SEOUL - North Korea's Internet went down this week after an apparent attack but most of its citizens will not have noticed the difference in a country that does its level best to seal off foreign influence, experts say.
The mysterious blackout has hit the North since Monday night, after the US warned of a retaliation against Pyongyang's alleged hacking attack on Sony Pictures.
Pyongyang is accused of launching the crippling cyber-attack on Sony for producing "The Interview," a comedy that depicts a fictional plot to assassinate the North's leader Kim Jong-Un.
Through Monday to Wednesday, websites of the North's major state media went dead for hours, while foreign diplomats and journalists in Pyongyang reportedly complained of a temporary shutdown of Internet services.
But such outages that could have crippled businesses and paralysed daily life elsewhere likely went largely unnoticed in the North, where only a trusted few can access the world wide web.
"Most of ordinary people in North Korea have no access to the Internet. Only a handful of elites can use it, with great restrictions," said Kim Seung-Joo, professor at Korea University's Centre for Information Security Technologies (CIST).
"Since North Korea as a whole relies so little on the Internet, the potential damage of the outage will also be quite limited," he said.
The impoverished state ruled by the Kim family tightly controls its 25 million citizens, with all TVs and radios registered with the police and preset to state frequencies.
More than two million use mobile phones but almost all lack Internet connectivity or overseas call features, according to defectors and experts.
The North also has about a million computers - mainly available at educational and state institutions - but most lack any connection to the world wide web.
Instead, a domestic "Kwangmyong" intranet offers e-mail, some online games and access to websites of state bodies and media but little else.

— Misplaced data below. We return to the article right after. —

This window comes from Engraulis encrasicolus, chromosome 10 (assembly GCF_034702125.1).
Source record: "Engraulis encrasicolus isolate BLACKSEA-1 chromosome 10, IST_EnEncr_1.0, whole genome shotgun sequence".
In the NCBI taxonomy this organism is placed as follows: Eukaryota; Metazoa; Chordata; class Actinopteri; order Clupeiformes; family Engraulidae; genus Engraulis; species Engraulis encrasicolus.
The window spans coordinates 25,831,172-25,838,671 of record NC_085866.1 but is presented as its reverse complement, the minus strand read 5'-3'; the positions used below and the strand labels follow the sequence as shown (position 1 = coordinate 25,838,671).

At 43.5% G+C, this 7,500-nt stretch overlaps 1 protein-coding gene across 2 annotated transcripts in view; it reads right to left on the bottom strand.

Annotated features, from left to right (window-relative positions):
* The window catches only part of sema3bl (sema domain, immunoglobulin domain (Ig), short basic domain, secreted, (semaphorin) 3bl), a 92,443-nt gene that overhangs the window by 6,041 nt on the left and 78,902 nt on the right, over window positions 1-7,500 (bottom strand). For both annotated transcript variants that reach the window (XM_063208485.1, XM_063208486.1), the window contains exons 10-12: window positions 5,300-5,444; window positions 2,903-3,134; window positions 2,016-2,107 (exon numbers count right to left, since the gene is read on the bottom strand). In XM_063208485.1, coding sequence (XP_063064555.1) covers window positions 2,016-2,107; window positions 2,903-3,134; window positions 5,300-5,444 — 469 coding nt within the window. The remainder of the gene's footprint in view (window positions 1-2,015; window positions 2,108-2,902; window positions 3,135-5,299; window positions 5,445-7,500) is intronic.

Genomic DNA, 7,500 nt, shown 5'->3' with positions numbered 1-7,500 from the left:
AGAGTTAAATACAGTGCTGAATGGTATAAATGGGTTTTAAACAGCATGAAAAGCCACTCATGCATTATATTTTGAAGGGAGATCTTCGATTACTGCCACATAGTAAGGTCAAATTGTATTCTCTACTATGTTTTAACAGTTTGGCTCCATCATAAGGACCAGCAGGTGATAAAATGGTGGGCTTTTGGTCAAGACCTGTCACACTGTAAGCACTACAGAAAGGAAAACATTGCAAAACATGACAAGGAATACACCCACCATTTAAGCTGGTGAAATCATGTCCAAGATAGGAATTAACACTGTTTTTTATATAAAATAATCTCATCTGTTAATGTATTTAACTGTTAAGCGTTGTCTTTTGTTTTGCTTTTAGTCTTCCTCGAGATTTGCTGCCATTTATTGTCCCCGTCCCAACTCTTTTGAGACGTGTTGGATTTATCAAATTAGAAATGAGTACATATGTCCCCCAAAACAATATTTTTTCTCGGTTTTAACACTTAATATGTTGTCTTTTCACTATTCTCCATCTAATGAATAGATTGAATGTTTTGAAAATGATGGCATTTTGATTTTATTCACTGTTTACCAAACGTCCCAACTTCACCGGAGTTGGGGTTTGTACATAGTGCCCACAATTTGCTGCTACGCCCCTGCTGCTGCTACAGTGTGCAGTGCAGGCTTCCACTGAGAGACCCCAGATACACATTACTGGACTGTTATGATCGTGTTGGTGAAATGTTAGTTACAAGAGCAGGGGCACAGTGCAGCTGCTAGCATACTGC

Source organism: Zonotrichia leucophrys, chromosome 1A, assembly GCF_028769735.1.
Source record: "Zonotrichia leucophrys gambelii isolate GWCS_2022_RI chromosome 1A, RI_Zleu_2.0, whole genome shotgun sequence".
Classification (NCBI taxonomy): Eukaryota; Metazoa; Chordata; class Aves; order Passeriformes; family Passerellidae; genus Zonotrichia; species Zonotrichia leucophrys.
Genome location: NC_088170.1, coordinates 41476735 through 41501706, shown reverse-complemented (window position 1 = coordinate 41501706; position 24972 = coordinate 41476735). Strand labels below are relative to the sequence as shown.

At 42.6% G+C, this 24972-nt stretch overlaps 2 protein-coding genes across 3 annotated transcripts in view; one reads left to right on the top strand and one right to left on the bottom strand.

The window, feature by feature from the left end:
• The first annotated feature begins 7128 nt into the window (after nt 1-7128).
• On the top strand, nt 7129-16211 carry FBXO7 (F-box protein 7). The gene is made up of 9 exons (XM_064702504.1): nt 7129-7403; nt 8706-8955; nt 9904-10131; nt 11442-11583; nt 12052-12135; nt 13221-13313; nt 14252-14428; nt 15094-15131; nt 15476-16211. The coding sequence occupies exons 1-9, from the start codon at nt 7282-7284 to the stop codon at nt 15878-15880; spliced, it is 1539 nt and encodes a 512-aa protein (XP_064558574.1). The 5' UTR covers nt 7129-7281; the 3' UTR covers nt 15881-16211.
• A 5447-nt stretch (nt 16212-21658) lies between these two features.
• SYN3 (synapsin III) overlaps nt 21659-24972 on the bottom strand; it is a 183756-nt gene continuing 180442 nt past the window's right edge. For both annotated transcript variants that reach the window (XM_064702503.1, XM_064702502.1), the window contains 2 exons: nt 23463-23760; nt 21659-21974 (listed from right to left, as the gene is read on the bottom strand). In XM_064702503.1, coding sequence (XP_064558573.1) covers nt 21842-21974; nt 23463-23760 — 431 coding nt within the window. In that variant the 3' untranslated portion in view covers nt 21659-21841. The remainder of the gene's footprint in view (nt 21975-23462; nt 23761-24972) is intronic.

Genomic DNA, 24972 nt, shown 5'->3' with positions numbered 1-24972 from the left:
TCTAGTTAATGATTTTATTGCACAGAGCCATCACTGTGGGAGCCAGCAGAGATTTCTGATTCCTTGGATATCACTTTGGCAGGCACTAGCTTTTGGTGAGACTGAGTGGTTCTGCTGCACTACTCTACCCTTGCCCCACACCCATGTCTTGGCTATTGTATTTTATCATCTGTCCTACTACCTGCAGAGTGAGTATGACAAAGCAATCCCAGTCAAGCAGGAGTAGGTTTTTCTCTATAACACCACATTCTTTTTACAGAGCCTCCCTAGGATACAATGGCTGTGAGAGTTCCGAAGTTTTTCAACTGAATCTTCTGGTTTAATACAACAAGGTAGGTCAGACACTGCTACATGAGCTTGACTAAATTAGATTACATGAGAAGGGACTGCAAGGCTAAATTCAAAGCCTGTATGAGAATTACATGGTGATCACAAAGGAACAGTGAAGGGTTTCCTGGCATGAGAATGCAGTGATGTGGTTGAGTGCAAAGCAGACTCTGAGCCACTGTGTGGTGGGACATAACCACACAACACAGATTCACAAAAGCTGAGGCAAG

Little for hackers to attack
All online content and e-mail are strictly censored or monitored. And a chat service on the Kwangmyong network was shut recently after its growing popularity among college students unnerved authorities, said Park Kun-Ha, secretary general of the North Korea Intellectuals Solidarity, a Seoul-based news site run by North Korean refugees.
Park estimated the number of intranet users at "some tens of thousands," adding that access to the world wide web remained strictly limited to a handful of top party cadres, propaganda officials and foreign expats.
"North Koreans' lives are not bound by computers or the Internet like the rest of the world," Park said.
Lim Jong-In, another cyber expert at CIST, said hackers may find "little to attack" in one of the world's least-wired nations.
"The North's major national infrastructures are not connected to the Internet, so potential hackers may find little to attack or harm," he said.
North Korea's limited connection to the Internet is based on just four web pipelines that run through China, operated by China Unicom.
It reportedly has only about 1,000 IP addresses registered under its national domain, compared with 112 million in South Korea, but is also believed to run an elite unit of thousands of hackers to wage cyber attacks.
South Korea has accused Pyongyang of launching a series of crippling malware attacks on its government, banks and media websites in recent years, although the North denied involvement.
Lim earlier estimated the North had around 6,000 such hackers, describing it as "one of the world's top five countries" in cyber warfare capability.
Many operate in Chinese border cities such as Dandong under software contractors hired by Pyongyang, he added.
"If the US wants to inflict pain on the North, it would be better to have such software contractors arrested rather than paralysing the North's negligible Internet network," Lim said.